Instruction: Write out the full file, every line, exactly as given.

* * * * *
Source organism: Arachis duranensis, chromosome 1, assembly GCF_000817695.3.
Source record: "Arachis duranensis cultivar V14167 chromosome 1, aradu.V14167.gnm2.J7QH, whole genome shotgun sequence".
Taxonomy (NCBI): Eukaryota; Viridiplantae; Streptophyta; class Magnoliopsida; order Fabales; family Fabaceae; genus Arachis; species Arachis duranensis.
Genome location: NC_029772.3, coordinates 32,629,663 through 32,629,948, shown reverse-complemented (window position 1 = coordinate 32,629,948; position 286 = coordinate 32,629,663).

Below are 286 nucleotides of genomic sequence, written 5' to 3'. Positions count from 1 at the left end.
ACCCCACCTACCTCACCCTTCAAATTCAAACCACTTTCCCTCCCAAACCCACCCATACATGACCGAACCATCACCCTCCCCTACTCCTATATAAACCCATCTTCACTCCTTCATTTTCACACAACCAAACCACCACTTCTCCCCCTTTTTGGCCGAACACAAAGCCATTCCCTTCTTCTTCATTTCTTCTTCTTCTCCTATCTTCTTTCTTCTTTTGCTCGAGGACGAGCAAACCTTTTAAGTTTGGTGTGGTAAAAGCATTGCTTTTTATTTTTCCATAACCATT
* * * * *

Source organism: Arachis duranensis, chromosome 1, assembly GCF_000817695.3.
Source record: "Arachis duranensis cultivar V14167 chromosome 1, aradu.V14167.gnm2.J7QH, whole genome shotgun sequence".
Taxonomy (NCBI): Eukaryota; Viridiplantae; Streptophyta; class Magnoliopsida; order Fabales; family Fabaceae; genus Arachis; species Arachis duranensis.
Genome location: NC_029772.3, coordinates 32,629,663 through 32,629,948, shown reverse-complemented (window position 1 = coordinate 32,629,948; position 286 = coordinate 32,629,663).

Below are 286 nucleotides of genomic sequence, written 5' to 3'. Positions count from 1 at the left end.
ACCCCACCTACCTCACCCTTCAAATTCAAACCACTTTCCCTCCCAAACCCACCCATACATGACCGAACCATCACCCTCCCCTACTCCTATATAAACCCATCTTCACTCCTTCATTTTCACACAACCAAACCACCACTTCTCCCCCTTTTTGGCCGAACACAAAGCCATTCCCTTCTTCTTCATTTCTTCTTCTTCTCCTATCTTCTTTCTTCTTTTGCTCGAGGACGAGCAAACCTTTTAAGTTTGGTGTGGTAAAAGCATTGCTTTTTATTTTTCCATAACCATT